Plaintiff has filed a five count complaint in this Court naming as Defendants: the Mayor and City Council of Baltimore City; Baltimore Mayor Stephanie Rawlings-Blake;[2] the BPD; BPD Commissioner, Anthony Batts; Brian Flynn; and Dane Hicks.[3] Plaintiff brings a Monell[4] claim against the BPD (Count One), arguing that the BPD had "policies, customs, and/or patterns, and practices encouraging and requiring officers to fabricate evidence, " "to use excessive force, " and "to intimidate civilians with unlawful physical force." Id . ¶¶ 43-45. Within that same count, Plaintiff also alleges that the BPD has failed to discipline, train, and supervise its personnel. In Count Two, asserted against Commissioner Batts in his individual and official capacities, Plaintiff alleges that Batts either knew or, in the exercise of due diligence, should have known that BPD officers, particularly those named in the Complaint, "posed a pervasive and unreasonable risk of harm to civilians." Id . ¶ 64. Plaintiff contends that Batts' failure to train and discipline his officers led to the incident of which he complains.

In Count Three, Plaintiff asserts an excessive use of force claim under 42 U.S.C. § 1983 against Defendant Flynn. Counts Four and Five are also claims under § 1983, Count Four for malicious prosecution and Count Five for false arrest and imprisonment. Named as Defendants in these last two counts are Defendants Flynn and Hicks. The Complaint is not at all clear as to the role played by Defendant Hicks, however, alleging only that "Defendant Flynn and Defendant Hicks falsely arrested and imprisoned Mr. Williams, " with no additional detail. Id . ¶ 51. These counts also allege, in addition to the underlying constitutional violations, conspiracies to violate those constitutional rights.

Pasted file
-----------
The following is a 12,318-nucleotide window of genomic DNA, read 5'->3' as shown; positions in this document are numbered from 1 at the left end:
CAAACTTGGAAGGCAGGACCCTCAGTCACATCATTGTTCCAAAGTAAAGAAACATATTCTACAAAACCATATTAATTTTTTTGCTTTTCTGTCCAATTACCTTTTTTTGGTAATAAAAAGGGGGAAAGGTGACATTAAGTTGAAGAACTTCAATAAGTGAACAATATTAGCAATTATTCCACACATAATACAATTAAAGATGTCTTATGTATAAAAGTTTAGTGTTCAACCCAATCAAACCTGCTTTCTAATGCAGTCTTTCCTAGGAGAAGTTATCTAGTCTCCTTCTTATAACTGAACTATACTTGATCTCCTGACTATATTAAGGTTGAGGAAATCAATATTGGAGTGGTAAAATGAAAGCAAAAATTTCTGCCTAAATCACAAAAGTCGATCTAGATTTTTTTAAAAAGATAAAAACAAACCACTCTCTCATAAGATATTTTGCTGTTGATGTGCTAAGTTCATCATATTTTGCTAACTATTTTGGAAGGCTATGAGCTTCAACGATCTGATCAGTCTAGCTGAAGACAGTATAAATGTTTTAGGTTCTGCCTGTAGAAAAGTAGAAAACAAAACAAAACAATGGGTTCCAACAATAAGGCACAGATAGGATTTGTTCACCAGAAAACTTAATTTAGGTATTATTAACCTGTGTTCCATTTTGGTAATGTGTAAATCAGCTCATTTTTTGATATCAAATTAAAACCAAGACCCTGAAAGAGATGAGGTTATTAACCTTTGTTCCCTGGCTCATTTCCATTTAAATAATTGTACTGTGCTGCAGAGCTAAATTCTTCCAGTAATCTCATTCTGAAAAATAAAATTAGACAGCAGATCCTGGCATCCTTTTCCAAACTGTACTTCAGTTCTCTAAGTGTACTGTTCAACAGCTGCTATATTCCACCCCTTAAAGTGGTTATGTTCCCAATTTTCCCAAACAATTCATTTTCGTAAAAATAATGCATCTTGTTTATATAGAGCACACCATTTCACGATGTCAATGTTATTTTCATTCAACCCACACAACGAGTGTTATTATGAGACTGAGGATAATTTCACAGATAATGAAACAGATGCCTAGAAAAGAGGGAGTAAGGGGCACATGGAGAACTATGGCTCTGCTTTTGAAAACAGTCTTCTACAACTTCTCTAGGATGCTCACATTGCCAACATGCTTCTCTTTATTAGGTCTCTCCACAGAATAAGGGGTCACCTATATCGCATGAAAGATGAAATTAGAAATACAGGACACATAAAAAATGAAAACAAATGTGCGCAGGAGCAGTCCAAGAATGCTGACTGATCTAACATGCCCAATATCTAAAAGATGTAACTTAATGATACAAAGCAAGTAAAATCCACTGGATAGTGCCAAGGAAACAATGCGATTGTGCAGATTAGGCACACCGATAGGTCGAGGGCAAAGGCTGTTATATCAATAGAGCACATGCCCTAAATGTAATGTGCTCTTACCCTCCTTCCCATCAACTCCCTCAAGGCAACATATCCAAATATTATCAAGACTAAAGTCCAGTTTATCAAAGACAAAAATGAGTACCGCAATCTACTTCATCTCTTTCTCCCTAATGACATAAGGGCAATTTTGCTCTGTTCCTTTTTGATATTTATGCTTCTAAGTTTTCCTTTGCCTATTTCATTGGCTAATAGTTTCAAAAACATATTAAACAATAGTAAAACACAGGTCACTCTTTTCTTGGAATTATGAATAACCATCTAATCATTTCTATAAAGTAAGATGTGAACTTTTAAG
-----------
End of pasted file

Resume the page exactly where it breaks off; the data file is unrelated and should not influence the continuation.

Defendant BPD has moved to dismiss the claims against it, arguing that the Complaint contains insufficient factual allegations to support a Monell claim, but instead, relies solely on formulaic legal conclusions. Defendant Batts moves to dismiss the claim against him on the ground that the Complaint contains no allegations that he had any direct contact with Plaintiff or direct involvement with the incident. ECF No. 6-1 at 13-15.[5] Although in his "Omnibus Opposition" to the motions to dismiss, Plaintiff suggests that Defendants are seeking to dismiss his Complaint in its entirety, Defendants Flynn and Hicks in their partial motion to dismiss seek only the dismissal of the conspiracy aspects of Counts Four and Five.


To survive a Federal Rule of Civil Procedure 12(b)(6) motion, the complaint must allege enough facts to state a plausible claim for relief. Ashcroft v. Iqbal , 556 U.S. 662, 678 (2009) (quoting Bell Atl. Corp. v. Twombly , 550 U.S. 544, 570 (2007)). A claim is plausible when "the plaintiff pleads factual content that allows the Court to draw the reasonable inference that the defendant is liable for the misconduct alleged." Id . (citing Twombly , 550 U.S. at 556). A complaint need not contain detailed factual allegations, but "a plaintiff's obligation to provide the grounds of his entitlement to relief requires more than labels and conclusions, and a formulaic recitation of the elements of a cause of action will not do." Twombly , 550 U.S. at 555 (quotation marks and citations omitted). Rather, "[f]actual allegations must be enough to raise a right to relief above the speculative level." Id . In ruling on a motion to dismiss, the Court must examine the complaint as a whole, consider the factual allegations in the complaint as true, and construe the factual allegations in the light most favorable to the plaintiff. Albright v. Oliver , 510 U.S. 266, 268 (1994).